I was recently sent a link to a paper titled "Personality type differences between Ph.D. climate researchers and the general public: implications for effective communication".
This is a great example of a pseudoscience trying desperately to make itself socially and academically relevant. Behind all the academic language and references is a trivial observation: climate change researchers are, on average, more intelligent and academically-minded than the general public.
Let us scrap the MBTT for a moment and propose a new typology. In this new system people will record the number of hours a week they spend communicating with scientists and academics either through reading scientific papers and texts, writing such texts themselves, or verbally communicating with scientists.
Next, we divide the results into 16 intervals roughly as follows:
- 20-100 hrs
Now, we identify traits common to people of the same or similar type. It turns out, those who spend a lot of time doing, reading, or talking about science have many traits in common. They think differently than those who spend just a few minutes a week encountering science.
Next, we give climate researchers and the general public a single-question questionnaire and discover — lo and behold! — that their types are quite different from those of the general public. As we think about this discovery, it occurs to us that these two groups might experience difficulty communicating with each other. Given that "climate change messaging" and "failure to communicate the science to the public" are hot topics in the climate change policy community, we now feel we have found the answer to this problem: it's because the types of climate researchers tend to be different from those of the public at large.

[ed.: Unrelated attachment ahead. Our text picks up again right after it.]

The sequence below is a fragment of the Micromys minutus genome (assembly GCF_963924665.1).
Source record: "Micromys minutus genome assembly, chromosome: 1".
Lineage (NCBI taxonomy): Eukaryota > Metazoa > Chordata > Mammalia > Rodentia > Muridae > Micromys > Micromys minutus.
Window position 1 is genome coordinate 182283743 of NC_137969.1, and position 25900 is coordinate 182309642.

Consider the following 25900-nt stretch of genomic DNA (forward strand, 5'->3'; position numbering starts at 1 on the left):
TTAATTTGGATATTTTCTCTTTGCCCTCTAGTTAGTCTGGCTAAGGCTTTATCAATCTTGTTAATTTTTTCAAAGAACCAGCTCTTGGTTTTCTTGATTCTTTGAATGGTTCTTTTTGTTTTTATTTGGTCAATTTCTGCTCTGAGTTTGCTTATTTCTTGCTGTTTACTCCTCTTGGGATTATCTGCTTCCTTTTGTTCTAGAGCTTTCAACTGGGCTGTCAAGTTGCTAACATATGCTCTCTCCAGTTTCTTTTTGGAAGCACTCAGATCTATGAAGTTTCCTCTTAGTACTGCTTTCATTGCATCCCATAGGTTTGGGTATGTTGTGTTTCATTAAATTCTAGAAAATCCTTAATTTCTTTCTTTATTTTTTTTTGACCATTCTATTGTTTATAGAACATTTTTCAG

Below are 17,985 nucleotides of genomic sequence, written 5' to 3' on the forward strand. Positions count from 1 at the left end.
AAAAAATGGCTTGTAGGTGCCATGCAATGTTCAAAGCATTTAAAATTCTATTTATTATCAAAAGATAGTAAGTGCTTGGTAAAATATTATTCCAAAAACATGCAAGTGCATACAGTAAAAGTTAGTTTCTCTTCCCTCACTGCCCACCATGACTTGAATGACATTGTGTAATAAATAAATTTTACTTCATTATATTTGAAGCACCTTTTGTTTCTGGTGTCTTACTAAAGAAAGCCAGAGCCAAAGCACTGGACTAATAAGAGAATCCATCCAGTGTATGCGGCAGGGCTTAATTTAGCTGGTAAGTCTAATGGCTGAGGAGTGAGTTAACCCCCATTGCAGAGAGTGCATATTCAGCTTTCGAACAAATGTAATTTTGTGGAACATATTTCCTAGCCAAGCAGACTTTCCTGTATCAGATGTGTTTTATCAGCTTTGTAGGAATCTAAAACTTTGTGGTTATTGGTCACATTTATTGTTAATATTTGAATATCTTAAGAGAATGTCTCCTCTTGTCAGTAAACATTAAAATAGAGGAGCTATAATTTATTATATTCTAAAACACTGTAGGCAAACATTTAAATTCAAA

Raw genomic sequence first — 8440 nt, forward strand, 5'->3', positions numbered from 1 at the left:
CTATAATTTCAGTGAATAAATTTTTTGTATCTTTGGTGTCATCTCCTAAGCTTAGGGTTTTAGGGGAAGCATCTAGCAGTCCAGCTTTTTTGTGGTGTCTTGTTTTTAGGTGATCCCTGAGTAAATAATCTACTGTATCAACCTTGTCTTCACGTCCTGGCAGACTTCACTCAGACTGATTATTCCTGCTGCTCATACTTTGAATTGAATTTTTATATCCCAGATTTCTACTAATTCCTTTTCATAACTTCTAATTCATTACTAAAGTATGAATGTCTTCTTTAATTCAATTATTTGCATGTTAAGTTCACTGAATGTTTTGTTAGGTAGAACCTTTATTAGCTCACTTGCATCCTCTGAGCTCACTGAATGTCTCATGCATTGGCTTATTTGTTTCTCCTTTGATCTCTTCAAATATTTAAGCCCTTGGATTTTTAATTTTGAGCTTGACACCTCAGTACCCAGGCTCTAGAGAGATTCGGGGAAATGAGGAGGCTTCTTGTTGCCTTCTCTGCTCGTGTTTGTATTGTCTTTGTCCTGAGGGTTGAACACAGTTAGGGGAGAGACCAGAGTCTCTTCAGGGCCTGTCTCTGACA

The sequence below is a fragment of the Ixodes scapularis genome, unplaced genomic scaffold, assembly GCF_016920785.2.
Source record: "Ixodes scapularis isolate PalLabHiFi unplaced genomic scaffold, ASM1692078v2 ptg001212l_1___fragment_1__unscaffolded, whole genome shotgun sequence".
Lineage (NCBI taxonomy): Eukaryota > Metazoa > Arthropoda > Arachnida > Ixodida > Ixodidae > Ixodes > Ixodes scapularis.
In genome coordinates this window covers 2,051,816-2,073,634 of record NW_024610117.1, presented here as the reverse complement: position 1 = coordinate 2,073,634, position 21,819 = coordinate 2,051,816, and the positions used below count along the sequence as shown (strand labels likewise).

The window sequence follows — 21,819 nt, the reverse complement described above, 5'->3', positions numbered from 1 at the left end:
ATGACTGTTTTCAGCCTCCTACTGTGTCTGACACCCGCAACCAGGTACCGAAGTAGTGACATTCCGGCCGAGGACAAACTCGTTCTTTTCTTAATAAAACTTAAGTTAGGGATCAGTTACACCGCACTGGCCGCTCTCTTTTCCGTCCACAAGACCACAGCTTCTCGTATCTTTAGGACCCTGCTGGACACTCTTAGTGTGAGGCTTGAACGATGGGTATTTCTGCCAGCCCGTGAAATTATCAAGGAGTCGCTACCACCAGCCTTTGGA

Our recommendation at the end of our triumphant research paper is that climate researchers need to study our typology to better understand how they are different from the public. They need to learn how people think who do not spend more than a few minutes a week reading, writing, or talking science.